Updated: Sep 30, 2020
Battling weeds in your yard is an ongoing fight, especially if you have bare, patchy areas in your lawn -- weed seeds quickly germinate in the sunny, exposed soil, preventing your turf from populating the space. You cannot smother weeds with a new grass establishment, whether from seed, sprigs or sod, since both species will compete for soil resources. Grass clippings spread on weeds as a mulch, however, may curb weed seeds from germinating. Practice consistent maintenance on your established lawn, such as proper mowing, to help deter unwanted plants.
One of the best ways to smother weeds is to keep your soil healthy for thick grass growth. In general, your grass needs a soil pH value range between 6 and 7. With a slightly acidic range, some weed seeds cannot survive in these conditions. Proper fertilizing approximately three times each year keeps the soil prime for grass growth as well -- sunlight cannot reach the soil where weed seeds germinate if the grass shades the soil. A fertilizer with a 3-1-2 ratio of nitrogen, phosphorus and potassium is sufficient for most grass species.
Some weed species are bound to invade your turf, so it is critical to remove these sprouts as soon as you find them. Neglecting even one weed causes stress to your grass as it steadily grows. Annual weeds do not create extensive root systems -- hand-pulling them directly from the soil typically removes all traces of the plant. But you need to carefully remove any portion of perennial weeds from the ground. Leftover root parts broken off from the main weed easily proliferate into new pesky plants. You may need to repeatedly hand-weed the turf of these perennials, especially if they had a chance to spread seed.
Grass Clipping Mulching
Applying a 2- to 3-inch grass clipping layer across your weeds does not typically smother them -- weed foliage still has ample sunlight and soil resources to grow steadily. This smothering mulch technique, however, does help you prevent weed seed germination. Seeds that do not have access to sunlight cannot properly develop into hardy seedlings.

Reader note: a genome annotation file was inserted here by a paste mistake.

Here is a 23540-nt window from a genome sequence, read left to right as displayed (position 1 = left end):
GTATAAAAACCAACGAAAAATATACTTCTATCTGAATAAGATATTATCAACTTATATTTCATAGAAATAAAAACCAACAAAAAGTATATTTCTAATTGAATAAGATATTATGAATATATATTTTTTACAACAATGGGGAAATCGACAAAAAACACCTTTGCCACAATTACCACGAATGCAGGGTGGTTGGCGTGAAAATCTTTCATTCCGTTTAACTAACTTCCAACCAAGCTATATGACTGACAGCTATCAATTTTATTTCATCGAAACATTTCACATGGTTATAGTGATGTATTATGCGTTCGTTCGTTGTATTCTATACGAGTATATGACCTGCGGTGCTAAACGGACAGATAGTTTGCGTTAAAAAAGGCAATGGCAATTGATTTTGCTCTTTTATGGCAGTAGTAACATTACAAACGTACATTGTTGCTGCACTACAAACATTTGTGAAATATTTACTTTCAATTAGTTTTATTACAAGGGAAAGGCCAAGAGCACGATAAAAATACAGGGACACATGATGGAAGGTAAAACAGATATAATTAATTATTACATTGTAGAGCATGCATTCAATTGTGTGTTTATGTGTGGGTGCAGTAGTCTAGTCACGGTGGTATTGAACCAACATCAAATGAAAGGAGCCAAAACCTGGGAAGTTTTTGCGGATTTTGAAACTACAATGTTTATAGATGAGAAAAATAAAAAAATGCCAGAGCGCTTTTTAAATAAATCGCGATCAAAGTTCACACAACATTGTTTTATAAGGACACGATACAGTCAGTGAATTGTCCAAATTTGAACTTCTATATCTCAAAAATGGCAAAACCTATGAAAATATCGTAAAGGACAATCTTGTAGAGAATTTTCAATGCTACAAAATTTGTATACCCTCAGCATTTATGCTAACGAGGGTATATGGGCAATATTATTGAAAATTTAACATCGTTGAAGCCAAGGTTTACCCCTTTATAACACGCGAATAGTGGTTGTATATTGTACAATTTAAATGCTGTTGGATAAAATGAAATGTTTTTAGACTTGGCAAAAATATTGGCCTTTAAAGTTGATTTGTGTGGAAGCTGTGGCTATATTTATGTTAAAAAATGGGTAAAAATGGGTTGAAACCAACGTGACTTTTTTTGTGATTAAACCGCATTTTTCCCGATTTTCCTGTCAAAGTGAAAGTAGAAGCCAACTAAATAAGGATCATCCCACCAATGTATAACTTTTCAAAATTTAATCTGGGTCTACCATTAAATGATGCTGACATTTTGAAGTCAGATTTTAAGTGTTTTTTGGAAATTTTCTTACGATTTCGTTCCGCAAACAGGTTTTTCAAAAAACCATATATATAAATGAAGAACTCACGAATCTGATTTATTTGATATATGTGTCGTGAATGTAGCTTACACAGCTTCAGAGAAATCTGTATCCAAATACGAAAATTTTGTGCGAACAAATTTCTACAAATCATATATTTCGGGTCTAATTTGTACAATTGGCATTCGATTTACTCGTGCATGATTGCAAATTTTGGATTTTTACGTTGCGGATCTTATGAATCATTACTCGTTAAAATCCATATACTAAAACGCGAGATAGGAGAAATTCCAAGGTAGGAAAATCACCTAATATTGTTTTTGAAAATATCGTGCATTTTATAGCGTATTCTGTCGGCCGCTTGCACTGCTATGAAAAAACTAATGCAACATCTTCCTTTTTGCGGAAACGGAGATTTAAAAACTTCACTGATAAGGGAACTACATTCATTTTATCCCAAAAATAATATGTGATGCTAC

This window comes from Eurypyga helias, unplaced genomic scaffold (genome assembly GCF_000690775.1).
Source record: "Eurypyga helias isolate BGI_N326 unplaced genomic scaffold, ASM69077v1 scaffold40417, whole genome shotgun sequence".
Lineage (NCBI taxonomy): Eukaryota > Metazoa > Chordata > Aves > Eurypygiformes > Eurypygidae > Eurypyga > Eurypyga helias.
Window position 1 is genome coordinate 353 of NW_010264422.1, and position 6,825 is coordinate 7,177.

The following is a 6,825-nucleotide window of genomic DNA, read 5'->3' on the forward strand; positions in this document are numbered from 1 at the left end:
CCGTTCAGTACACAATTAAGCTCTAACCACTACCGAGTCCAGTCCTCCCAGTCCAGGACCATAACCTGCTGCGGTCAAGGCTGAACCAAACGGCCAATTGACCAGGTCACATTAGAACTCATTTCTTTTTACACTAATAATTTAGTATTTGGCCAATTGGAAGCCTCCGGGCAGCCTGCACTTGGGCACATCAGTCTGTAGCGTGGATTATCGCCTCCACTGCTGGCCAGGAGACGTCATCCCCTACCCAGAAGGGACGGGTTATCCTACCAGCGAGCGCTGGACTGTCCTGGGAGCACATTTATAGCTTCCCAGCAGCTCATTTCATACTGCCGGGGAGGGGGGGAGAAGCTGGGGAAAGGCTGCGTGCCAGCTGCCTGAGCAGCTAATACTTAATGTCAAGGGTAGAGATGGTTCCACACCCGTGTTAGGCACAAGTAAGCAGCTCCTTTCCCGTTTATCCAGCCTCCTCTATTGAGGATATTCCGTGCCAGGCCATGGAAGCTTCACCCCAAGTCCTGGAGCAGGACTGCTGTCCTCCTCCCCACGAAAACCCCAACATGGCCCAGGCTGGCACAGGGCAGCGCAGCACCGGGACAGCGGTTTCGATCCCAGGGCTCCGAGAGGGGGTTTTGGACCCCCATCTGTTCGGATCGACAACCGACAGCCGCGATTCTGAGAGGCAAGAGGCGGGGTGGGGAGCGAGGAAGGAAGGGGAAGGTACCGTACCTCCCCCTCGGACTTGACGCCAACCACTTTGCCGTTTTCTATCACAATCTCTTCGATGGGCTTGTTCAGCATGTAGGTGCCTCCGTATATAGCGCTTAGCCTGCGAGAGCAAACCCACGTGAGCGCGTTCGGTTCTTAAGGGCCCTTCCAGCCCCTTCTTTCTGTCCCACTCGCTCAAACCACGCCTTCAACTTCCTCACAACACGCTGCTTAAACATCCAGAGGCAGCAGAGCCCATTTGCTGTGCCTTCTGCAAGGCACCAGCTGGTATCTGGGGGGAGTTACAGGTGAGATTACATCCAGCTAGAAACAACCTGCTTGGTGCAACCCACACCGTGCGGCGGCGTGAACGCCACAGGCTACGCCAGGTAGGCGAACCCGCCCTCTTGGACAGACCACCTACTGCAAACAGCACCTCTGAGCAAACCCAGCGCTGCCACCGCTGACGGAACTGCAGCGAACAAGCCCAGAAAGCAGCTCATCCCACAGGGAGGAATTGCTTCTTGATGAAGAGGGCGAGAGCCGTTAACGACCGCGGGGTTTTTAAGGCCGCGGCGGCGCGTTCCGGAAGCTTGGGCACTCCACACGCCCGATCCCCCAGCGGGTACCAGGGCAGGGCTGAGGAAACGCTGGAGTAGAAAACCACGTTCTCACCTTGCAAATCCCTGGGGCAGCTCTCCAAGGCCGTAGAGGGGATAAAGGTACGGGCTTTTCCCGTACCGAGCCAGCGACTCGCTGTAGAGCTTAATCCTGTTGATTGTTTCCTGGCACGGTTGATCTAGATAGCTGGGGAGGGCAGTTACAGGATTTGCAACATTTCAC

Watering and Mowing
Although watering may seem to encourage weed growth, a proper irrigation strategy helps the grass grow tall to smother weed seeds -- removing critical sunlight warmth prevents seed germination. Water your turf in the morning so that the roots have a full day of sunlight and growth to continue spreading their roots deep into the ground. Healthy root establishment creates tall and dense grass blades to smother weeds. In addition, cutting your lawn to a minimum height of 2 inches helps to minimize weed growth. If you cut your lawn too short, sunlight penetrates the soil and helps weed seeds germinate. With sharp lawnmower blades, you create a crisp cut across all the blades to keep them healthy for future, vigorous growth.
Herbicides and New Lawns
Grass struggling to grow from a new establishment cannot smother weeds. In fact, it may be necessary to use herbicides on weeds so that your grass has a chance to populate the planted area. Herbicides such as phenoxy acid and benzoic acid effectively kill weeds while leaving your established grass unharmed. But your new grass needs time to establish itself before any herbicides are applied -- you could possibly kill off your new grass with too much chemical exposure. After your sixth time mowing the new seedlings, apply herbicide directly to the weeds. Your grass has enough strength to withstand the chemical application at this point, if hand pulling the weeds does not suffice.